Our generation’s ‘Catcher in the Rye’ by CRYSTAL HILL Stephen Chbosky’s coming of age novel, The Perks of Being a Wallflower, is moving, charming and easily relatable to teens. To share the adventures in his ever changing world, a 14-year-old boy uses the penname Charlie as he writes letters to an anonymous source about his life. Awkward and antisocial, Charlie starts his freshman year of high school. He becomes friends with the senior outcasts and learns to be more than a nobody. The depth of Chbosky’s characters is the best part of this novel. Although the plot may be almost nonexistent, as there is no antagonist, Chbosky makes up for this in his defined characters. The novel is driven by how they uniquely handle the obstacles with which they are faced. Leaving the reader fascinated by every character’s story, Chbosky is able to write on the problematic issues faced by teenagers in the real world while still keeping the story believable, and not melodramatic. As the novel progresses, Charlie grows up. He experiments with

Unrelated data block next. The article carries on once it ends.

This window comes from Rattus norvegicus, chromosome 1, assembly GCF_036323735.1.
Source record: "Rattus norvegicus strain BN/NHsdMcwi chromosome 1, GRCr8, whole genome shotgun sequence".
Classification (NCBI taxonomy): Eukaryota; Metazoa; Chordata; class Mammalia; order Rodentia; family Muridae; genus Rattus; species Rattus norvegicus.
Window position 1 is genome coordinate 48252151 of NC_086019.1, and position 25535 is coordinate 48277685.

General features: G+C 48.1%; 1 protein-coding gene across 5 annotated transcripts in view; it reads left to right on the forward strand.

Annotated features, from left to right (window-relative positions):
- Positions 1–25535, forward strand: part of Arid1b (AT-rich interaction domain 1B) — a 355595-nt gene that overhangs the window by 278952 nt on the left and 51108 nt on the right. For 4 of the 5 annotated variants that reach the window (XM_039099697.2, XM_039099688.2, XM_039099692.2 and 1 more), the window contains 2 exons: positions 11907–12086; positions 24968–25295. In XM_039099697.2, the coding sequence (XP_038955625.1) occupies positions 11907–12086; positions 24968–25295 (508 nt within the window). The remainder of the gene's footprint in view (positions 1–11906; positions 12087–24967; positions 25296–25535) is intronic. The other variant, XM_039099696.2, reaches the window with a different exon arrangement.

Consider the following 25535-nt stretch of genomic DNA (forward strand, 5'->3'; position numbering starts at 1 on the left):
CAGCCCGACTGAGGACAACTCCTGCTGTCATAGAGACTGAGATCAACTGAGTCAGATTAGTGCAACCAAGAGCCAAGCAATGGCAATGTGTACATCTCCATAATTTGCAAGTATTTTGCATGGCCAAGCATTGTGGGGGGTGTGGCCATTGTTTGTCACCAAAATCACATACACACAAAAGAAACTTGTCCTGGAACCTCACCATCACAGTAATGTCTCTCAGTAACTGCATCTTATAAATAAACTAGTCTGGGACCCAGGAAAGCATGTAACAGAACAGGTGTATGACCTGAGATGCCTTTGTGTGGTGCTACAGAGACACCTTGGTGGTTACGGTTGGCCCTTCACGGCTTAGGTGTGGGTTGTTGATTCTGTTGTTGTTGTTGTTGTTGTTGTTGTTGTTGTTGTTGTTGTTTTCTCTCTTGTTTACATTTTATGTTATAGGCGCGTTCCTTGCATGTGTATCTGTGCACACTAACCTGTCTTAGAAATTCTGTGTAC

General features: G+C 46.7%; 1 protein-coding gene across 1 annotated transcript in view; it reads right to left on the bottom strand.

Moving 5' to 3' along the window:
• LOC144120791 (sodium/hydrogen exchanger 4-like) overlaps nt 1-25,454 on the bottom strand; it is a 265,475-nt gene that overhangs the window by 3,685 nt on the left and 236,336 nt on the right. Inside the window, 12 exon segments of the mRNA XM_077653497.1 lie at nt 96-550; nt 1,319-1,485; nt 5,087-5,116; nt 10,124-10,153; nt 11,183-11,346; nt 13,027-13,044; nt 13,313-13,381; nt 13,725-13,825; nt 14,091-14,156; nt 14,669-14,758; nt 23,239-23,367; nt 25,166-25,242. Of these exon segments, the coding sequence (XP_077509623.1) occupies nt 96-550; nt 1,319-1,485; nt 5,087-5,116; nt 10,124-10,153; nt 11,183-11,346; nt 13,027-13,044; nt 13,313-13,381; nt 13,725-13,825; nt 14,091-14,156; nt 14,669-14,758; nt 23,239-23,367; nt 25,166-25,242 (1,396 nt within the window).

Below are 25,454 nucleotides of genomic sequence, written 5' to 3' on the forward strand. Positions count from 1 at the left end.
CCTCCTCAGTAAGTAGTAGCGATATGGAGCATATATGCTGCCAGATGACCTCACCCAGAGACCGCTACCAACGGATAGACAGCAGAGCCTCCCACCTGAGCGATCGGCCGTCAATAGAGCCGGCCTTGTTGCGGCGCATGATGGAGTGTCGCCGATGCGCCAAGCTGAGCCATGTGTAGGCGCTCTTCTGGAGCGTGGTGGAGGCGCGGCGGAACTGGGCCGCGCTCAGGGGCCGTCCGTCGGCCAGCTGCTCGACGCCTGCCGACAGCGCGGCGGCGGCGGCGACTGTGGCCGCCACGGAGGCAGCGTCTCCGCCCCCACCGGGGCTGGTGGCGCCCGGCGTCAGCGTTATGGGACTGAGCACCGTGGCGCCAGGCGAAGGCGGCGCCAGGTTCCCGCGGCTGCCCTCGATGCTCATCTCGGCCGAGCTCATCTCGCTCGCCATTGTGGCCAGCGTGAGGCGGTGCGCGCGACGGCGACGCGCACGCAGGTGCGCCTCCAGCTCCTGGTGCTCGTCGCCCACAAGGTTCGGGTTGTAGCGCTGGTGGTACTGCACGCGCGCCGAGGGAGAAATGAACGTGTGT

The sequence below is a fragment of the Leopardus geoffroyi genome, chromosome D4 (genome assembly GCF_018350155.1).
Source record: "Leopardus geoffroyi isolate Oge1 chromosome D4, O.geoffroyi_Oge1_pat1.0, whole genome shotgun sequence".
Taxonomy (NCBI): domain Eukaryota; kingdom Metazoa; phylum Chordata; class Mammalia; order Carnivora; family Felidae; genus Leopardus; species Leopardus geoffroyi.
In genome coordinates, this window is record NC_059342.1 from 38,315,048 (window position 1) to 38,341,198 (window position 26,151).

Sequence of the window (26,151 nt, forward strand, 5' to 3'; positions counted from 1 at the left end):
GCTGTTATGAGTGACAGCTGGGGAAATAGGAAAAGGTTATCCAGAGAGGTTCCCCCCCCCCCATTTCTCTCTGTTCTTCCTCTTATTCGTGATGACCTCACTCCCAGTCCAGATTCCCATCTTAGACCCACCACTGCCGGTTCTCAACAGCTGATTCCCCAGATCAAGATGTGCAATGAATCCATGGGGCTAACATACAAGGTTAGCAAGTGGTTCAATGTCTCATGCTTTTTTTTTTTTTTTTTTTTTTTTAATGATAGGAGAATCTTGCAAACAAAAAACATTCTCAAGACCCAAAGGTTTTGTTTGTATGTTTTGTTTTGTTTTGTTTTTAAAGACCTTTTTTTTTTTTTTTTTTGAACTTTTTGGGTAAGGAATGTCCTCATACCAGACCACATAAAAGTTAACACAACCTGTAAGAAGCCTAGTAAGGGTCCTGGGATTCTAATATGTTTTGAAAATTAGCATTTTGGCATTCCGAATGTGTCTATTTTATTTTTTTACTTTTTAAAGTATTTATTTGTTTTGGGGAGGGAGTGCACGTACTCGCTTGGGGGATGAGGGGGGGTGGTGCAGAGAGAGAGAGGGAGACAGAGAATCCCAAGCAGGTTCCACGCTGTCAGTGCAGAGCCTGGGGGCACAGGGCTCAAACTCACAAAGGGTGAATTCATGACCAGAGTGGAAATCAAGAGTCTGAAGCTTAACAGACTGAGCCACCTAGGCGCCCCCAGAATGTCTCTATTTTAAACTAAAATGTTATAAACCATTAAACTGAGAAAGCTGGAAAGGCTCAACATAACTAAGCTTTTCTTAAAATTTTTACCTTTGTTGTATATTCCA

drugs, tries dating for the first time, and becomes part of a reenactment of “The Rocky Horror Picture Show.” Chbosky captures the voice of a 14year-old boy with perfect clarity, maintaining the humorous attitude. While Charlie matures his writing also becomes more fluent, while still keeping the same animation in his voice. Memorable characters and a vibrant voice keeps The Perks of Being a Wallflower unique, and still an easy read. It is perfect for a rainy day read.


Novelty T-shirts: These T-shirts are a great way to give him something that matches his personality. Target or Walmart has a great selection of affordable shirts that range from funny sayings to Batman logos.

and magazines: Collect their 8. Books favorite magazines and bundle them

together and decorate with some ribbon. Purchase their favorite books at used books stores such as Powell’s City of Books.